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AMIA Annu Symp Proc. 2011;2011:1099-107. Epub 2011 Oct 22.

Document clustering of clinical narratives: a systematic study of clinical sublanguages.

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  • 1Department of Biomedical Informatics, University of Utah, Salt Lake City, UT, USA.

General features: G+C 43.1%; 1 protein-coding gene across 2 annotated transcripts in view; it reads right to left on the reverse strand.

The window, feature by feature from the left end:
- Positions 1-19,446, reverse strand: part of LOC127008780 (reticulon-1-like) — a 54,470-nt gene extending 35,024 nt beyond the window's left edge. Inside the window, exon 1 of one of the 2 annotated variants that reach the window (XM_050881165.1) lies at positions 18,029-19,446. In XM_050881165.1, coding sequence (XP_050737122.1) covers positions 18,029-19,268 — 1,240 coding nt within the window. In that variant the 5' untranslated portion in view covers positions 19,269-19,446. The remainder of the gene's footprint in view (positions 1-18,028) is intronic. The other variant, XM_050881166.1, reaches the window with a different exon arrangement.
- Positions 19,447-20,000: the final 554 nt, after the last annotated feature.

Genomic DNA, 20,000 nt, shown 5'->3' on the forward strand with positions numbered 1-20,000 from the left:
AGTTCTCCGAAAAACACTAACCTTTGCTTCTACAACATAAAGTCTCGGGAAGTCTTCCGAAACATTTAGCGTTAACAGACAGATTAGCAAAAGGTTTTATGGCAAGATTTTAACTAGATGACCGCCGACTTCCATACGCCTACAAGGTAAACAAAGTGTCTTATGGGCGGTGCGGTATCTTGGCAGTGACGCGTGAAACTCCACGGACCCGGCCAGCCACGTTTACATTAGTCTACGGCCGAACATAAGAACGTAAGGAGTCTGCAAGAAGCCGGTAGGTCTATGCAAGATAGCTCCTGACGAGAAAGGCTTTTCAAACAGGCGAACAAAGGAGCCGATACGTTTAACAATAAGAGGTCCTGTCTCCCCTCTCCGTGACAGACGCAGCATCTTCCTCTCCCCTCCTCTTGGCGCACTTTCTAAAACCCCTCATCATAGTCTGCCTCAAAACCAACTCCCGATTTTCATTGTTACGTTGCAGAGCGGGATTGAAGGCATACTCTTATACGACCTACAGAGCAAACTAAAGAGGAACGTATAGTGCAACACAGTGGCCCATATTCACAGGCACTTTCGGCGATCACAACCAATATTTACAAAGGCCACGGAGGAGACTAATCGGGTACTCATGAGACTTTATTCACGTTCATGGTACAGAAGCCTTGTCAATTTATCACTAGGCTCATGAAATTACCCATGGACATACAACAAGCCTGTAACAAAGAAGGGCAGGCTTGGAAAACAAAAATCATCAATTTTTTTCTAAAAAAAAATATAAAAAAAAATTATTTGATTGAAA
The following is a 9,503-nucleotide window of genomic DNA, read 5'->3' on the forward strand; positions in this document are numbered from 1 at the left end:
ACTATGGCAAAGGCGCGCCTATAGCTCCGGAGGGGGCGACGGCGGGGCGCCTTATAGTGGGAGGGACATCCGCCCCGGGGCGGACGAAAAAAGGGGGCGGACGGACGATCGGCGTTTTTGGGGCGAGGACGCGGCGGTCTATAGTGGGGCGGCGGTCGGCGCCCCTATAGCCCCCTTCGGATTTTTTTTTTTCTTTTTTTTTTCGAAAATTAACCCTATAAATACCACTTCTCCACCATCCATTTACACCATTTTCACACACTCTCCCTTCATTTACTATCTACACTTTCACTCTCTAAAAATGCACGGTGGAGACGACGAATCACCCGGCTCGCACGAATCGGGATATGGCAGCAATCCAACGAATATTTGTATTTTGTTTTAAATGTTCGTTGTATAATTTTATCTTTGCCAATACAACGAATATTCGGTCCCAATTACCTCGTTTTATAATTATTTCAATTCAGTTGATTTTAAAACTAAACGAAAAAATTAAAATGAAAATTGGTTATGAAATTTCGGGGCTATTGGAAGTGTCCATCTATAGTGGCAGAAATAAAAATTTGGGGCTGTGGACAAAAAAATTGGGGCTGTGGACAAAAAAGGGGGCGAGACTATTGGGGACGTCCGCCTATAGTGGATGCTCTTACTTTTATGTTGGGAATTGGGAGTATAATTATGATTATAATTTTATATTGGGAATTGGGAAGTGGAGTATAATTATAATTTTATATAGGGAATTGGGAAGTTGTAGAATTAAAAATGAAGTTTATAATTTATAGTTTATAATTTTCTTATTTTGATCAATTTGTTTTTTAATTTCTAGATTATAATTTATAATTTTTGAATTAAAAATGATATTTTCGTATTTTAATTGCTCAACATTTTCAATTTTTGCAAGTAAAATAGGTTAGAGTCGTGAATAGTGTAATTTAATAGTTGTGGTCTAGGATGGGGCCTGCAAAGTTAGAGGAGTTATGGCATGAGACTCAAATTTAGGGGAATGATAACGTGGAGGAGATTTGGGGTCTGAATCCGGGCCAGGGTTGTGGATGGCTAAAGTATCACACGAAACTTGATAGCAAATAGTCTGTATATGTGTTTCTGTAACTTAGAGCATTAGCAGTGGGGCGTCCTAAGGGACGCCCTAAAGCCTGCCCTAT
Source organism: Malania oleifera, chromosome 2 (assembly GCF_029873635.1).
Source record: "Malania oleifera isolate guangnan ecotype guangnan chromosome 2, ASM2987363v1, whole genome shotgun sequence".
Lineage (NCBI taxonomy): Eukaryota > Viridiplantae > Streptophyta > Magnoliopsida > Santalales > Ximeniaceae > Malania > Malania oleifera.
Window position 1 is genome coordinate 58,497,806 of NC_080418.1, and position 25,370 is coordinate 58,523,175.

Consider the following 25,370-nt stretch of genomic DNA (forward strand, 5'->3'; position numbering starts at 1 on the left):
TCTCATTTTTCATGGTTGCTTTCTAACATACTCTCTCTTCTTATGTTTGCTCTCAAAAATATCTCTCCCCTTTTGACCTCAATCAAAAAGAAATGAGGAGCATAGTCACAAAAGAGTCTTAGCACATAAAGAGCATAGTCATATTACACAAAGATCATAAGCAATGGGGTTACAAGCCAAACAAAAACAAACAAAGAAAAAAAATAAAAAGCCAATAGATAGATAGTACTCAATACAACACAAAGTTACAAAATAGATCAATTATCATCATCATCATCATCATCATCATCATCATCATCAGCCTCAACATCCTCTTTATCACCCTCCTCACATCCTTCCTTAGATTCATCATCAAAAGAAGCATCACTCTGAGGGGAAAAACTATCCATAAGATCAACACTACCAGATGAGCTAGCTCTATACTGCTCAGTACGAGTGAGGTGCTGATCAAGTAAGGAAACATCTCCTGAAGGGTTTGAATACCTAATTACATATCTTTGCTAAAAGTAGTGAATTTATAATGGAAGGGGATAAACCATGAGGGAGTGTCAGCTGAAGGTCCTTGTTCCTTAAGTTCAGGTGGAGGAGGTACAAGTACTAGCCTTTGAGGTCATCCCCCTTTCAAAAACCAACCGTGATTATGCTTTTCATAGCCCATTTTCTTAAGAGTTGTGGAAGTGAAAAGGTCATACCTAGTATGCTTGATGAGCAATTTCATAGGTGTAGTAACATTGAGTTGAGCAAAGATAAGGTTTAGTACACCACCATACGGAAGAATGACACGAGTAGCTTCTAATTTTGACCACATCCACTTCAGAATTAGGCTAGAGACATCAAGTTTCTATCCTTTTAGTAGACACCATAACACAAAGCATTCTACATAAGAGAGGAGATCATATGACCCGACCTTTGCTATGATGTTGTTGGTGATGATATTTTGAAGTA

It is widely believed that different clinical domains use their own sublanguage in clinical notes, complicating natural language processing, but this has never been demonstrated on a broad selection of note types. Starting from formal sublanguage theory, we constructed a feature space based on vocabulary and semantic types used in 17 different clinical domains by three author types (physicians, nurses, and social workers) in both the in- and outpatient settings. We supplied the resulting vectors to CLUTO, a robust clustering tool suitable for this high-dimensional space. Our results confirm that note types with a broad clinical scope, e.g, History & Physicals and Discharge Summaries, cluster together, while note types with a narrow clinical scope form surprisingly pure, disjoint sublanguages. A reasonable conclusion from this study is that any tool relying on term statistics or semantics trained on one clinical note type may not work well on any other.

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